There were boxes everywhere, all filled with the tchach’kes that gave my office its personality. All the family pictures were wrapped in bubble paper and packed away. From time to time the phone would ring again, or somebody would call – I'd cry, they would cry, and then I would awkwardly get them change the topic. Since my boss told me the day before that I was getting laid off from the best job I had ever had, publisher of a popular children’s magazine, my crying wouldn't stop. And now – almost a full day later – I was exhausted from the crying.

First things first, I had to tell my family. I called my wife Lois as soon as I was told. She told me how much she loved me and how talented I was. She told me what a great job I had done – reminding me that just this past March the magazine had won awards for the job I did. In February the president of my division had introduced me to the chairman of the parent corporation, telling him what a great job I was doing. She kept telling me that there were 500 other senior people that got laid off, so it had nothing to do with me. Consciously I heard her and believed her – but I didn't really. My wife loved me and she had to say that.

My parents always taught me that if you work hard and do a good job, things would work out. My parents wouldn't lie.

My parents always taught me that if you work hard and do a good job, things would work out. My parents wouldn't lie. Now I was getting laid off from a job that I worked very hard at and won recognition for – so I must have done something very wrong. Even if I hadn't done something wrong, I was a failure; I was out of work and couldn't provide for my family. It didn't matter that my wife had her own business and we could live on that income. I am the father, and I don't have a job, so I must be a loser.

I was worried about telling my kids. They loved having a daddy who worked for the leading kid’s entertainment company even more than I enjoyed working there. Much to my relief, they took it in stride. My daughter gave me a hug and went back to her homework, my son gave me a confused look and then asked if he could go back to his Nintendo. So much for the Robert Young, "Father Knows Best" approach.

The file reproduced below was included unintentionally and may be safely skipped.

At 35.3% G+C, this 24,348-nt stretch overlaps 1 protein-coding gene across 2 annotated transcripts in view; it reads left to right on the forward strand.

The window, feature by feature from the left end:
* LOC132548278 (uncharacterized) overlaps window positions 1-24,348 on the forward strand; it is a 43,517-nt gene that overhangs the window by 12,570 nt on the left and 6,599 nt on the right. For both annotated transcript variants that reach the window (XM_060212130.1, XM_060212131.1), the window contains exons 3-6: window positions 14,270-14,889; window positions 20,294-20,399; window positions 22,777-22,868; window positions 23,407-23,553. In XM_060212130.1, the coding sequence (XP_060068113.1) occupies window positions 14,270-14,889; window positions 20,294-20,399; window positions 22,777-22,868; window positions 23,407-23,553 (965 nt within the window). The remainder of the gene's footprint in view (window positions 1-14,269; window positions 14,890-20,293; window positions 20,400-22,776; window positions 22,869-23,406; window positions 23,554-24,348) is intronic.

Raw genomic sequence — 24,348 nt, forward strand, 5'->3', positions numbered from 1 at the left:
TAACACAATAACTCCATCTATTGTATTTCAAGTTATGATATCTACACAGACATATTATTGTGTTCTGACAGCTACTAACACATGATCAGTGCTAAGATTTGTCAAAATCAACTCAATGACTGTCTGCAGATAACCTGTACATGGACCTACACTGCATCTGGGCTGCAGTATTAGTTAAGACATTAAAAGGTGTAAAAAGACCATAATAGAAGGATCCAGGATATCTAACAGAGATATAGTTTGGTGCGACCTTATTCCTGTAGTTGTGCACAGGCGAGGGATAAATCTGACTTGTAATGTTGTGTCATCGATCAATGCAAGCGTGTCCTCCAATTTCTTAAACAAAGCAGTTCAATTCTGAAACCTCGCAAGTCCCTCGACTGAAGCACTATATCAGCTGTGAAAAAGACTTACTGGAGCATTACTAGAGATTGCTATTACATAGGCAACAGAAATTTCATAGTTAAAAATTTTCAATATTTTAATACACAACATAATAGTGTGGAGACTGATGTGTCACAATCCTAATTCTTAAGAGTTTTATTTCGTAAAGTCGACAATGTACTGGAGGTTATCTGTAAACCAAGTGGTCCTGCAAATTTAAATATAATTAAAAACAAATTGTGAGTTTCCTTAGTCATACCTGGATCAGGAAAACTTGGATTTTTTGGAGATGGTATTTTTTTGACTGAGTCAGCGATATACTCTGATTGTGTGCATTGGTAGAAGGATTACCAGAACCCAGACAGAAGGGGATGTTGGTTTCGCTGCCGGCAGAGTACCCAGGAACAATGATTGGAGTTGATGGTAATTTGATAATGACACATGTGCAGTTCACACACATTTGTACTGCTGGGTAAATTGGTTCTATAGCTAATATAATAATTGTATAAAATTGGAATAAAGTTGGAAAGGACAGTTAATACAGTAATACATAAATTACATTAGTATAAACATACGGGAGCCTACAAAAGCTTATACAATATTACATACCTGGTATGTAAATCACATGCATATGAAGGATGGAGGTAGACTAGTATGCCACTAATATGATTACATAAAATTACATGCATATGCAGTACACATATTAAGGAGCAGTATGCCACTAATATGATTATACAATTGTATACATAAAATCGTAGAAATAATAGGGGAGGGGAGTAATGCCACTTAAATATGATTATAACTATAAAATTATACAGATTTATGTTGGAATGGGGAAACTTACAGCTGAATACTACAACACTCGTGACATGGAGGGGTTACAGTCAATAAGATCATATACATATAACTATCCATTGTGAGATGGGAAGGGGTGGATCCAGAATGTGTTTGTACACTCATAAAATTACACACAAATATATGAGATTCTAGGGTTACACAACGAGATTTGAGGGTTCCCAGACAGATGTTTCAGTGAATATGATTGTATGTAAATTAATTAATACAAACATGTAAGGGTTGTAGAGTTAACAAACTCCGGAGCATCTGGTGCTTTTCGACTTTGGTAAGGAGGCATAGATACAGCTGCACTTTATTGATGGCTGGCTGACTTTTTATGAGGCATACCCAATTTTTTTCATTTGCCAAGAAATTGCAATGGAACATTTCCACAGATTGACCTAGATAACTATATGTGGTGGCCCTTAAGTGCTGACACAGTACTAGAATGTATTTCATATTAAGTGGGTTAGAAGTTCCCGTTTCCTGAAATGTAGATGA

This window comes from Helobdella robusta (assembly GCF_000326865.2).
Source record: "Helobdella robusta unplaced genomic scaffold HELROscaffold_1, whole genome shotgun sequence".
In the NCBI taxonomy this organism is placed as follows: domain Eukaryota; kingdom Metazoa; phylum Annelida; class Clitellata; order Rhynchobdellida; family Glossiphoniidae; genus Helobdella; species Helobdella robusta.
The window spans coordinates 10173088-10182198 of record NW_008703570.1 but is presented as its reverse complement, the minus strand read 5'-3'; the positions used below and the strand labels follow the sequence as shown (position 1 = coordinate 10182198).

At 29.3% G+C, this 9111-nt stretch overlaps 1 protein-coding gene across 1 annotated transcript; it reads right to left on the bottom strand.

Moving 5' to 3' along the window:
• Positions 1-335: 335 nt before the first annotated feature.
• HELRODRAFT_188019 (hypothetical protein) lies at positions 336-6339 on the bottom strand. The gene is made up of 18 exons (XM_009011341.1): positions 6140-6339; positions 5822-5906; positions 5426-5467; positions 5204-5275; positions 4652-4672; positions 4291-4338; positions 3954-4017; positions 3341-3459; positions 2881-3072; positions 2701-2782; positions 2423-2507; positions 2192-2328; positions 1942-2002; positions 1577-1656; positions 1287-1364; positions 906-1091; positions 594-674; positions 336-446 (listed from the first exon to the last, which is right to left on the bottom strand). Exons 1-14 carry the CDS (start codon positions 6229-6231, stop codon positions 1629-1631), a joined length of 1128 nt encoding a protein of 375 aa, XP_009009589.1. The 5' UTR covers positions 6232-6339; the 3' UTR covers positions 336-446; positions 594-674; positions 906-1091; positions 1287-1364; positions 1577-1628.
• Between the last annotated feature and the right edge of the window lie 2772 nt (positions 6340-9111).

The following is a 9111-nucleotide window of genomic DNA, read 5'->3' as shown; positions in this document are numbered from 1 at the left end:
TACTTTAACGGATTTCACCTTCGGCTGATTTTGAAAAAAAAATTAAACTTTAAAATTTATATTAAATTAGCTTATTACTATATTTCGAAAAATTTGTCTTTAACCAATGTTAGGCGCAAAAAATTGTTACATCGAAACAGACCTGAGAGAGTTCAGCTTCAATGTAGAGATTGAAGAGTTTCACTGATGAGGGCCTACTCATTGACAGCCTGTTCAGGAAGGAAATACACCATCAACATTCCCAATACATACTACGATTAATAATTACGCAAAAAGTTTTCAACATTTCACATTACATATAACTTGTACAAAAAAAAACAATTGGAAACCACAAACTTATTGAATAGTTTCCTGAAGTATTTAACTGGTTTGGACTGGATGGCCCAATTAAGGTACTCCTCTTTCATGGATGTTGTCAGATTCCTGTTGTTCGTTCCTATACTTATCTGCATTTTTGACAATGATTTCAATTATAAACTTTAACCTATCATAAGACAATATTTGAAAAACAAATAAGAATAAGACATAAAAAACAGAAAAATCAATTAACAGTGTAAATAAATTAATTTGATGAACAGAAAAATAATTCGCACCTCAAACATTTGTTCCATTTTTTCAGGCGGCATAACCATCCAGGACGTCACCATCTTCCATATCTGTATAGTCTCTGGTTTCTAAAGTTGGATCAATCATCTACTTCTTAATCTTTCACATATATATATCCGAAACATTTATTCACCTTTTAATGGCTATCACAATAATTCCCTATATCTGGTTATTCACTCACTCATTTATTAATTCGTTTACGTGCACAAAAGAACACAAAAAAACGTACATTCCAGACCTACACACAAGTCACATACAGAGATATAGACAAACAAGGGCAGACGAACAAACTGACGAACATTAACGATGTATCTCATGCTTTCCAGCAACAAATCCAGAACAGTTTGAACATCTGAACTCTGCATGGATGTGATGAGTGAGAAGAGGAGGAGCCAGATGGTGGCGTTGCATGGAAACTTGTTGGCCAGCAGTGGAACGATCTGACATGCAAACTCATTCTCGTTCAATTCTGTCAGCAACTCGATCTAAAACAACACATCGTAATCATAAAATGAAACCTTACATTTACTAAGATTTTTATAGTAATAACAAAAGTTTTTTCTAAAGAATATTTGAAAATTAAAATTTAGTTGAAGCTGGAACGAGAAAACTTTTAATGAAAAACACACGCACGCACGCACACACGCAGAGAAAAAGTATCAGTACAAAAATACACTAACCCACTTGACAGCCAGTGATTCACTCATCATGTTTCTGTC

My brother and sister were very supportive but I couldn't tell my parents yet because my last day at work was my dad's birthday, and my mom was about to go for a follow up doctor's appointment for the heart surgery the week before. Eventually when my mother got then news, she asked me, crying, "Is there anything I can do? Do you need anything?"

"Well," I replied, "I could use some kasha varnishkas." (At 44 years old, food is still love.)

BRAND NEW PUTTER

The first week of unemployment was a blur. I remember going to shul one day that first week. I get real comfort from the davening – a feeling like whatever happens at least I have God pulling for me.

Another reason I went to minyan is to see my extended family, the folks at the shul. They have shown me the meaning of the term "Children of Israel." As I have become more observant over the past few years, I have learned that Judaism is more than just a religion, or even a nation. What has really kept us going over these last few thousand years is that we are family, cousins, all descended from 12 brothers. When the chips are down, we stop everything and act like a family should. Everyone wanted to help however they could.

Through it all my public face was positive. I told them all not to worry, and "Hey, it's a good thing maybe now I can get to morning minyan.”

But I was very sad. I wanted to work, I wanted to be productive, and I didn't want just another job – I wanted MY job. I always said that if I ever left the company they would have to throw me out. Well, they did.

I always said that if I ever left the company they would have to throw me out. Well, they did.

When I left my job, the management asked me to sign a separation agreement. I took it home and gave it to my wife (who is a wonder at details) to look it over before I signed. I wanted to sign it right away, subconsciously thinking that if I signed it fast, they would call me, forgive and let me have my job back.

Lois said that the document was a lot of legalese, which essentially said they would honor my contract, and in turn I would promise never to sue or speak bad about the company. In the meantime, I left it unsigned.

I get calls and e-mails from people whose paths I crossed over my 21 years in the industry, many of whom I hadn’t heard from in years. They call to give a job lead, share a joke, or just to give a message of encouragement. Lois tells me that I get those calls because I always made them and people remember. Whatever the reason, if you know somebody out of work – call him or her today. The calls are very comforting.